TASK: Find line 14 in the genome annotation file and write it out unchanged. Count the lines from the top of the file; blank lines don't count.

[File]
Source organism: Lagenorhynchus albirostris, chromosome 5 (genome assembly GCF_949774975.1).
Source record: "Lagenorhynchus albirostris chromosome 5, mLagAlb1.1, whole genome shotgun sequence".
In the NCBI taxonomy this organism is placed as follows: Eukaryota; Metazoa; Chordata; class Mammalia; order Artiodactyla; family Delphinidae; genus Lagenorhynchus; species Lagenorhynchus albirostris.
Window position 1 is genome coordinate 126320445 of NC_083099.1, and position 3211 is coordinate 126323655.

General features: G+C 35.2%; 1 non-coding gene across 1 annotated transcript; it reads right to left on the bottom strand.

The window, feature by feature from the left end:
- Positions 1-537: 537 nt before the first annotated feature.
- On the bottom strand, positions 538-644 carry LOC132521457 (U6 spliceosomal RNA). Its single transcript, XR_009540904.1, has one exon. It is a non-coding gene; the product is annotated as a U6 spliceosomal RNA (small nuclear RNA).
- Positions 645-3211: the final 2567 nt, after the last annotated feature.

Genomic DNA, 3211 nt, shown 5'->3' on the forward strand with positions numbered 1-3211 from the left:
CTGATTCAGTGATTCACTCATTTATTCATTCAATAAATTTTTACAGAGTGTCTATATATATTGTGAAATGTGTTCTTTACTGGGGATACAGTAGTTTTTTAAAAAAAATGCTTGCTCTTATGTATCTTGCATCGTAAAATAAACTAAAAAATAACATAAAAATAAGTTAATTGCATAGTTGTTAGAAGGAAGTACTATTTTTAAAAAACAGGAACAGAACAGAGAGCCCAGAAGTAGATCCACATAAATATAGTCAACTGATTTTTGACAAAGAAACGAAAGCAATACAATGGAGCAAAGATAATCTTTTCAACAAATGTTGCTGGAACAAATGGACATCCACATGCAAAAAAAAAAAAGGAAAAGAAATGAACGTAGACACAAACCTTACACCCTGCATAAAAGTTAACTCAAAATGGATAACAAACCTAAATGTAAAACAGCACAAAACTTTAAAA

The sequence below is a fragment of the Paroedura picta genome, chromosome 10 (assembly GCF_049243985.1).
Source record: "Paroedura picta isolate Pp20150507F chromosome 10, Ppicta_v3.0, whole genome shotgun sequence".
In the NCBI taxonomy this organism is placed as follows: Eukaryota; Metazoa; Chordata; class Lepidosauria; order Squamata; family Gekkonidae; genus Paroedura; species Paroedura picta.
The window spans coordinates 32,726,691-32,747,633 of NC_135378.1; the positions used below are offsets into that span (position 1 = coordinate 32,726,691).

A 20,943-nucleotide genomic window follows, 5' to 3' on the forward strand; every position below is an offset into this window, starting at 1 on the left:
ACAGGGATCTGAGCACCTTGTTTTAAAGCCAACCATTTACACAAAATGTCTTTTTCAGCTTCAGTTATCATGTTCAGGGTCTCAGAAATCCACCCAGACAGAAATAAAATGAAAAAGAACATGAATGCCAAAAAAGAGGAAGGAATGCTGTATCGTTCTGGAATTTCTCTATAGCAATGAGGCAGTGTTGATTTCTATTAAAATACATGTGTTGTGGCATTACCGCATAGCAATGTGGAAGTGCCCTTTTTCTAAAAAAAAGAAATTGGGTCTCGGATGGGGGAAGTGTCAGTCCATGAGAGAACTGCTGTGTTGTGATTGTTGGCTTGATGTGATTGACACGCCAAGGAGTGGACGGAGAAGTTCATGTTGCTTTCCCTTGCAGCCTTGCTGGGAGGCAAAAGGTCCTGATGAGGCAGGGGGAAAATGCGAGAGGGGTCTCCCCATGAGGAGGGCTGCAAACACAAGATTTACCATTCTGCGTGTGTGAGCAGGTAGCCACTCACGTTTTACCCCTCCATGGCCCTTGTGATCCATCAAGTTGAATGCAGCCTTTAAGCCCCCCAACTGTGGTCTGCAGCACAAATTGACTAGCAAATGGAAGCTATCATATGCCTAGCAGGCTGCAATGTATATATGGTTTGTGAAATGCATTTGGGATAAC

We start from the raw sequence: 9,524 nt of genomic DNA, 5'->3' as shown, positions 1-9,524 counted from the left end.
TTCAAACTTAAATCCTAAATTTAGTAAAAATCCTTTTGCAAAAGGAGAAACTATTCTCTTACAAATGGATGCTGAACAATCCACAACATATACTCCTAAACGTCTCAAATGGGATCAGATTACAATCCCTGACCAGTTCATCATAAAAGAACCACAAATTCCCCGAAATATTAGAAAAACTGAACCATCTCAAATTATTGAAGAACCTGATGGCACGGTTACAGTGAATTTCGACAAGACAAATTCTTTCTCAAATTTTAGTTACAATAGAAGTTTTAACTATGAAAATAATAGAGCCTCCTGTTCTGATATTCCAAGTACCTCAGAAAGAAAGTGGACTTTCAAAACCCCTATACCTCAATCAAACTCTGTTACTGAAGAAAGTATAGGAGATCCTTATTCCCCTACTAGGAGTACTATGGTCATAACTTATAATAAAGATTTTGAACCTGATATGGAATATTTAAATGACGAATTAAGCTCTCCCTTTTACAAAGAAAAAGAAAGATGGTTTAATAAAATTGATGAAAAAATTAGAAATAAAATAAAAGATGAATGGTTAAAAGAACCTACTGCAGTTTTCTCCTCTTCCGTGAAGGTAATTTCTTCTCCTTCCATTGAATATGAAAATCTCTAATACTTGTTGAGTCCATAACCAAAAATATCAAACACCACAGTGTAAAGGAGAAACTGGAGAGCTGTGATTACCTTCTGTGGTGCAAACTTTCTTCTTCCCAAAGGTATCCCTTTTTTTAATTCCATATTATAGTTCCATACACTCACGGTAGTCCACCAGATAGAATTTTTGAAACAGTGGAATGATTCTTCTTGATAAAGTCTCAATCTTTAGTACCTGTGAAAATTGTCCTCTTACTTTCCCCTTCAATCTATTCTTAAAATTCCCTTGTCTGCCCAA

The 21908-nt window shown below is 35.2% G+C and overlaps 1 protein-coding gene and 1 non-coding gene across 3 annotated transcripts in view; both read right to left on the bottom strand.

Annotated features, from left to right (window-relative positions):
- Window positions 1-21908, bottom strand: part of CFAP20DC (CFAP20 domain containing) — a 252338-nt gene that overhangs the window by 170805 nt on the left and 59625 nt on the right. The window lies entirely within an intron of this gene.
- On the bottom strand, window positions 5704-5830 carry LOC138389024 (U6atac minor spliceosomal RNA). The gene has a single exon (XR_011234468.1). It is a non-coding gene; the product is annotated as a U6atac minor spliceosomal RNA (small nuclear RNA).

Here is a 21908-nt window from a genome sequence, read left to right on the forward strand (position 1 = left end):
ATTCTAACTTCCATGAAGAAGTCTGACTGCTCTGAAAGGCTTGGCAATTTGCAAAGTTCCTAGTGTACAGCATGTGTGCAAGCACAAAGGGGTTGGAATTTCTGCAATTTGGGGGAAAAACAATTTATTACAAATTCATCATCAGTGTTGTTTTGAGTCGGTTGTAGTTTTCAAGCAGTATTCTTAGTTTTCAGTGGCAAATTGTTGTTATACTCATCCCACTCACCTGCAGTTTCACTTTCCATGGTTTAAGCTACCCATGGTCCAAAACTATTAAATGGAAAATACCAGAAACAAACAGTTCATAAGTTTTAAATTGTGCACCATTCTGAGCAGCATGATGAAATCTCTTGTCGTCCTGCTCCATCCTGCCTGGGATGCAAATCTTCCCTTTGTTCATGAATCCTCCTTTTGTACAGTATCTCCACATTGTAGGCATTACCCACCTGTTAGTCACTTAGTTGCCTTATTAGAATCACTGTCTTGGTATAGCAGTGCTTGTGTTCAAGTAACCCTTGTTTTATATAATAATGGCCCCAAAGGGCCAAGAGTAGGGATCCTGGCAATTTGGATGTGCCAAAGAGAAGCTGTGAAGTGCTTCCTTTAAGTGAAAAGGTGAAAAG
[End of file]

In the NCBI taxonomy this organism is placed as follows: Eukaryota; Metazoa; Chordata; class Lepidosauria; order Squamata; family Gekkonidae; genus Paroedura; species Paroedura picta.